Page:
The British government is to offer financial help to genuine students affected by the decision to ban the London Metropolitan University (LMU) from teaching non-European foreign students.

Universities Minister David Willetts on Thursday announced that a £2-million fund was being set up for the purpose.

“This will provide certainty to London Met students at what is a stressful and unsettling time,” he said.

Over 2,000 students, including about 300 from India, face deportation if they are not able to find places in other universities until December.

The university was stripped of its licence to sponsor and teach non-EU students last month for not properly monitoring overseas students, resulting in widespread abuse of student visas. It has denied the allegation and is taking legal action.

Mr. Willetts also signalled a review of the student immigration regime following criticism that it is too rigid and likely to deter foreign students from coming to Britain.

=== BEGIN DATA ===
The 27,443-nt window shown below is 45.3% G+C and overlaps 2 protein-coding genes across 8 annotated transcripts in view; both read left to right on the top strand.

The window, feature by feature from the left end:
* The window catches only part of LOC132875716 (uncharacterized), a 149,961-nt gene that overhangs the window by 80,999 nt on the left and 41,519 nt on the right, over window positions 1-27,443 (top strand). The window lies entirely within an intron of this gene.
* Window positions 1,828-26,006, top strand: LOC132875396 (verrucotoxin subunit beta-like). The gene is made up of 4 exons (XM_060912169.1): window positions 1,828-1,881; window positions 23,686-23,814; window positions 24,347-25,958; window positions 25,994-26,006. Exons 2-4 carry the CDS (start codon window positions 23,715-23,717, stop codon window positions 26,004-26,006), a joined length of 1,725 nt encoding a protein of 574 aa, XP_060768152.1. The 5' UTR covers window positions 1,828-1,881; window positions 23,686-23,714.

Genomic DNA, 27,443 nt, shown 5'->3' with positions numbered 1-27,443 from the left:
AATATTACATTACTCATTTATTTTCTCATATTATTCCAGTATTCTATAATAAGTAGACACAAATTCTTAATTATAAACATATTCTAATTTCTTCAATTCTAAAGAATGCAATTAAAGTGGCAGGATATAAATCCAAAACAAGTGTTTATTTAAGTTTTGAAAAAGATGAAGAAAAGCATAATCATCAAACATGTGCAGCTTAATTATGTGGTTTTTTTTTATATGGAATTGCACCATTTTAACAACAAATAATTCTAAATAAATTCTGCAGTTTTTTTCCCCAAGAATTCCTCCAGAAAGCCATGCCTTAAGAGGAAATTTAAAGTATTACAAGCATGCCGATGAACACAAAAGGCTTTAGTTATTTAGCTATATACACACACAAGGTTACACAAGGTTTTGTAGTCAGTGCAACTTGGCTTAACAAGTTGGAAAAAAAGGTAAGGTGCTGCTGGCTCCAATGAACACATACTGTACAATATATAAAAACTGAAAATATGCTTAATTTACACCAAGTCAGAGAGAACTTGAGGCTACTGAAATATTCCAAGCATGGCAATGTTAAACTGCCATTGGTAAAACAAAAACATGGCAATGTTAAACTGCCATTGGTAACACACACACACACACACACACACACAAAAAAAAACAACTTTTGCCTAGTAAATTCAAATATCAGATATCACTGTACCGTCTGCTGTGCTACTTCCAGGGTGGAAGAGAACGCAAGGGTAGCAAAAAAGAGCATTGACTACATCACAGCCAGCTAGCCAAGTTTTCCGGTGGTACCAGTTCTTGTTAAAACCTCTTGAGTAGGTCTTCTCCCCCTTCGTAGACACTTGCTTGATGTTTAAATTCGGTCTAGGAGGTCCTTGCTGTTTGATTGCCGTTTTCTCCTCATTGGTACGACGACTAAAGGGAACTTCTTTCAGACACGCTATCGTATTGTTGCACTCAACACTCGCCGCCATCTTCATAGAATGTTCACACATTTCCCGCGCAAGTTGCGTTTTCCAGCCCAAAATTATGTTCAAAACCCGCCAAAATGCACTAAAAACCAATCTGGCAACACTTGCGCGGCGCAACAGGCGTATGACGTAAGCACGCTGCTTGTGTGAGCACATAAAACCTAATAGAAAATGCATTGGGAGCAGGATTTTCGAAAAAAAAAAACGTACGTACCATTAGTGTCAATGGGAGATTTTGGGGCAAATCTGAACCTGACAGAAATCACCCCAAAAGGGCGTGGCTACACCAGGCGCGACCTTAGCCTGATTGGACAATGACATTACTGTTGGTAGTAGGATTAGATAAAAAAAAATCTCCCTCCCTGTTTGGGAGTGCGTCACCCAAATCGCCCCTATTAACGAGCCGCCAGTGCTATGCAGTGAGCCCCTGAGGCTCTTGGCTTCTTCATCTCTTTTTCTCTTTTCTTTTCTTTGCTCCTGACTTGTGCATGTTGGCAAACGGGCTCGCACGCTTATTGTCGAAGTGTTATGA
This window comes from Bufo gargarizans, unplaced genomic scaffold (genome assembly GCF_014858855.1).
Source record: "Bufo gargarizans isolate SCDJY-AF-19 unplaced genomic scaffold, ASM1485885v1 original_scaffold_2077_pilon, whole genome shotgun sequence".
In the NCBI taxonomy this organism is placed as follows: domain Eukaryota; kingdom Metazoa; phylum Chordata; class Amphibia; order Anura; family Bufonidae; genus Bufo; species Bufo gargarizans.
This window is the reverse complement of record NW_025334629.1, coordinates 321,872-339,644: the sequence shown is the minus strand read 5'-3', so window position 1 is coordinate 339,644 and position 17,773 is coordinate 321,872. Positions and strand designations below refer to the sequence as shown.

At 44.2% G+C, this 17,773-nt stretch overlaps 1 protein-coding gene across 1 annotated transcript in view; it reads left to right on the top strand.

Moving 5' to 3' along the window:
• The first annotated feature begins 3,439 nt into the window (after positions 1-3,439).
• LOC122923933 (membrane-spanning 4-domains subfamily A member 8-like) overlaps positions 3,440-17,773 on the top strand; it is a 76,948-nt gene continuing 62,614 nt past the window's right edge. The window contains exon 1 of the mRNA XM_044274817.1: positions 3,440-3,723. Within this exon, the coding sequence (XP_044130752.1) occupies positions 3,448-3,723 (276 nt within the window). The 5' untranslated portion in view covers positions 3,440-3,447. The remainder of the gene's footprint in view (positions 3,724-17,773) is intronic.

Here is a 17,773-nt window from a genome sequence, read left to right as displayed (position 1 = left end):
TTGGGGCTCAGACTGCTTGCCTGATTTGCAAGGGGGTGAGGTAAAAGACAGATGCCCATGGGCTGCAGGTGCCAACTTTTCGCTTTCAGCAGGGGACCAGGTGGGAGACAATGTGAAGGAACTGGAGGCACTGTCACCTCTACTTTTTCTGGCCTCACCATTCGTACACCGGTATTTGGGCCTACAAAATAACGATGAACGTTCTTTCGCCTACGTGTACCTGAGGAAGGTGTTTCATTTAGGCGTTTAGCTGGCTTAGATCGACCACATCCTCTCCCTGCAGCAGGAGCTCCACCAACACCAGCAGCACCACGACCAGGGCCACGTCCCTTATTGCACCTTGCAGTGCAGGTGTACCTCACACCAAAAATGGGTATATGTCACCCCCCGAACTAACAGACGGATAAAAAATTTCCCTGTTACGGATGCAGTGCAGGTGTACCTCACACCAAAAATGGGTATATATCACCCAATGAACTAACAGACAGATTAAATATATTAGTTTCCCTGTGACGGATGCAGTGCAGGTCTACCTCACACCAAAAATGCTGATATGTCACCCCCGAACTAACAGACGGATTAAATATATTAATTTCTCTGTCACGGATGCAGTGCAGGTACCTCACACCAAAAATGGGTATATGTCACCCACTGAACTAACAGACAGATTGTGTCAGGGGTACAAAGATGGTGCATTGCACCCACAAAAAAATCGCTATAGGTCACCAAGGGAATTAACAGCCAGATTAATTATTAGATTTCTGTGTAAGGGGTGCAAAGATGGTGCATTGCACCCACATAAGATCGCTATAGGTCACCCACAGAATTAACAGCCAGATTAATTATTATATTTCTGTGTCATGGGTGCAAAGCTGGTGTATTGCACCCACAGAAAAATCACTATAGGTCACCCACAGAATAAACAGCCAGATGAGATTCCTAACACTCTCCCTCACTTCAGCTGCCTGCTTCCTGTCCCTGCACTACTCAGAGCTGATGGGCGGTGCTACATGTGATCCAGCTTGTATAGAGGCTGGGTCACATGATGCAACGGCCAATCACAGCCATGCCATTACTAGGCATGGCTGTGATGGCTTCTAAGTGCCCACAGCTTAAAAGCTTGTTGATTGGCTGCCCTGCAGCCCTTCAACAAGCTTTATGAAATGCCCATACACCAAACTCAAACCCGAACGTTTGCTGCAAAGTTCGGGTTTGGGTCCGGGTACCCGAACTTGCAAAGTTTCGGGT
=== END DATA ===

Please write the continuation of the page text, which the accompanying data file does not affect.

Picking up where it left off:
In recent months, rules for student visas have been made more stringent in order to bring down immigration numbers to “tens of thousands” as part of the ruling Conservative Party’s election pledge.

Universities who rely heavily on fee-paying foreign students for their income have called for overseas students to be excluded from the migration count, arguing that other developed countries such as America, Canada and Australia do not treat students as migrants.

Mr. Willetts said that the Office for National Statistics was exploring alternative ways to “better count students in immigration flows.”

He stressed the importance of foreign students to the British economy, saying that without them “we would not only be poorer economically — we would also be more boring, more insular, and more ignorant of the wider world.”

Campaign group Universities U.K. welcomed the move as “a step in the right direction’’ but said it would like the government “to go further and remove students from net migration targets.”

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